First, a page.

Good quality 1" and 2" webbing - ideally in red
National molding buckles
YKK zips - I'm after the really thick ones

Who makes good quality foam for back systems and shoulders straps?
What type of thread do I want to use?
What type of material do I want to use for valance and insider of the back system? Would coated nylon work fine? 2oz or 4oz?

How do I bind seems? Do I need a special machine?

Will a singer machine sew through closed cell foam and material?

Cheers,

CG
Tall Clare - on 23 Oct 2012
In reply to Captain Gear:

Point North, based Chester way, supply all sorts of outdoor fabric, buckles etc - http://www.profabrics.co.uk/ as do Pennine Outdoor in Bentham http://www.pennineoutdoor.co.uk/
Billy the fish - on 23 Oct 2012
In reply to Captain Gear: My top tip is not to buy a sheet of fleece then lie on it while contorting to draw an outline around you. Chopping out and stitching together the pieces results in a most unusually tailored garment consisting of mirth and fabric with an interesting appearance. Apparently.
Doug on 23 Oct 2012
In reply to Tall Clare: Its been out of print for many years but I learnt quite a bit from an old book published for Scouts called something like 'Moor & Mountain' which had instructions & patterns for making tents, rucksacs etc - all very dated now but the stuff on seams, etc is still valid.

And Pennine Boats (now Pennine Outdoor ?) used to sell patterns
gcandlin - on 23 Oct 2012
In reply to Captain Gear: Right then....deep breath....

Yes the 201k is an electric machine, I think it was originally made as a hand machine but they then added an external motor (double check any version has this!!). It only does a straight stitch but it really is a greta machine, I had much less trouble with it than my current industrial brother!. Try to buy from a dealer who will have serviced it rather than privately.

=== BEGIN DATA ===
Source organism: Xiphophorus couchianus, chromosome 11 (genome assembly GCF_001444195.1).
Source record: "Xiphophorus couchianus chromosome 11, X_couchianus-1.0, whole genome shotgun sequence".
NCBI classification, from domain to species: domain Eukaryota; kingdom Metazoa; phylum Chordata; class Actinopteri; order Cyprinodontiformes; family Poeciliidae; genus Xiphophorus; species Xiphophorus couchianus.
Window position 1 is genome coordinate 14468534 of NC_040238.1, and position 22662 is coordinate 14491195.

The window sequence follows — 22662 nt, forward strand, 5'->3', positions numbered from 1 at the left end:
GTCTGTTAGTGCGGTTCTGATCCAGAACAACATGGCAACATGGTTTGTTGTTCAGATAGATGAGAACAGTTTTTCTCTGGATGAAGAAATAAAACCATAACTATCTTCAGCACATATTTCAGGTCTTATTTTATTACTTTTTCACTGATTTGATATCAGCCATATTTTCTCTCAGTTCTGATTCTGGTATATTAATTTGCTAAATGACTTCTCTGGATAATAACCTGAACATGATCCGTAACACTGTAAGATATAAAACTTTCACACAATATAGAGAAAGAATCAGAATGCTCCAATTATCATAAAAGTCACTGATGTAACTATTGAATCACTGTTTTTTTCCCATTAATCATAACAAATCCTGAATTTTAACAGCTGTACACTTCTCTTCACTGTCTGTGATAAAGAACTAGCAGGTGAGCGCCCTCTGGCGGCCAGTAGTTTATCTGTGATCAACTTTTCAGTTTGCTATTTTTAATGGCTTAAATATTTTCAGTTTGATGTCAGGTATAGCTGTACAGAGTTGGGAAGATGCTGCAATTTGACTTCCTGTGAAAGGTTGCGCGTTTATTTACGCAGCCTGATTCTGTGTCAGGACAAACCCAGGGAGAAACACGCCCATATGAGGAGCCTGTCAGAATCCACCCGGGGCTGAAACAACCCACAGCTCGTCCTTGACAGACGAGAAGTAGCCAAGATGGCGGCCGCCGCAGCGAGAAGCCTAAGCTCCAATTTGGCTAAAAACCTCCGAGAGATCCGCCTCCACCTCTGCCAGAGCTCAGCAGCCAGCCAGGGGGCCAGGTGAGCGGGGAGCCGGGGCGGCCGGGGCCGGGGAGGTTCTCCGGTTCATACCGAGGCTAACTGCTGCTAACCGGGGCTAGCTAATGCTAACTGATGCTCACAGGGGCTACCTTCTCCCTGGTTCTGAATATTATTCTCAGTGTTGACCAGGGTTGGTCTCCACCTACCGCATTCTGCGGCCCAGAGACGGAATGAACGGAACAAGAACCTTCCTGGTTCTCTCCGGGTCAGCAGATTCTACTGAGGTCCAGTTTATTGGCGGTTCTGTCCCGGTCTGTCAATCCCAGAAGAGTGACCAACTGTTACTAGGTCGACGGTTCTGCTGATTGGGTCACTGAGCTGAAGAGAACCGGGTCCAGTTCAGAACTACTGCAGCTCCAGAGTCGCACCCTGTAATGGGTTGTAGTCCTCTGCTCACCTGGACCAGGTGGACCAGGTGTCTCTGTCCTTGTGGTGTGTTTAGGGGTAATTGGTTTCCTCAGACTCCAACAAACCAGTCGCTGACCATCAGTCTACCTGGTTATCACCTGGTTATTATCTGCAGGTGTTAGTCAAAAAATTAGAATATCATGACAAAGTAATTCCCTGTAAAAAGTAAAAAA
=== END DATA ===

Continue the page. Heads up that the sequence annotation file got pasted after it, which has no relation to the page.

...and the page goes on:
In terms of sourcing fabric... The first thing to know it that we have quite a rubbish selection of specialist outdoor fabrics available in the uk and you will often have to look to the USA or Europe to get the more out there ones. Good site to use are:

http://www.pennineoutdoor.co.uk/
http://www.profabrics.co.uk/
http://www.extremtextil.de/index_en.html
www.shelby.fi

Dimension Polyant VX21 fabric , never heard of this (sound like a US brand name) but assume it is some type of nylon with reinforcing mesh... this may be similar and is certainly good for back backs.http://www.extremtextil.de/catalog/Gridstop-Nylon-Dyneema-Ripstop-210den-Nylon-140g-sqm::1776.html Alternativly you could try and 500d cordura.

Good quality 1" and 2" webbing - ideally in red, for the best quality webbing stay away from Polyester and polyethylene and look for Nylon, it has a much higher abrasion resistance and just feels much more classy. For some reason getting Nylon webbing in anything other than black in the UK is hard unless buying large quantity... try this http://www.profabrics.co.uk/shop/show_product_info.php?id=WN225-09. It is only back but is a very good webbing. If you don't mind using a lesser quality webbing (polyester) then multiple colours are easy to find on ebay.

National molding buckles, this is just a brand name of a buckle manufacturers, good quality buckles are easy to find on ebay, ITW NEXUS are a good name to look out for.

YKK zips - I'm after the really thick ones, I get all my zips from here, if you want the really thick ones then you want the No.10 http://www.kayospruce.com/index.asp?selection=detailed&uid=17943&catref=Fixings%20and%20Fast... Ignore the picture, for some reason it has the same pic for all their zips. You need to buy the sliders seperately. There not YKK but are very good.

Who makes good quality foam for back systems and shoulders straps? You want to be looking for a EVA foam for the straps, buying it in small quantities is not easy and bear in mind that sewing through anything thicker than 3mm plus your fabric wont happen easily on a normal machine. For the back system I would go for a closed cell PE foam. This place sells the PE stuff http://www.efoam.co.uk/indexm.html I get all my foam from http://www.paulamar.co.uk/foam/materials.aspx but they only sell in bulk.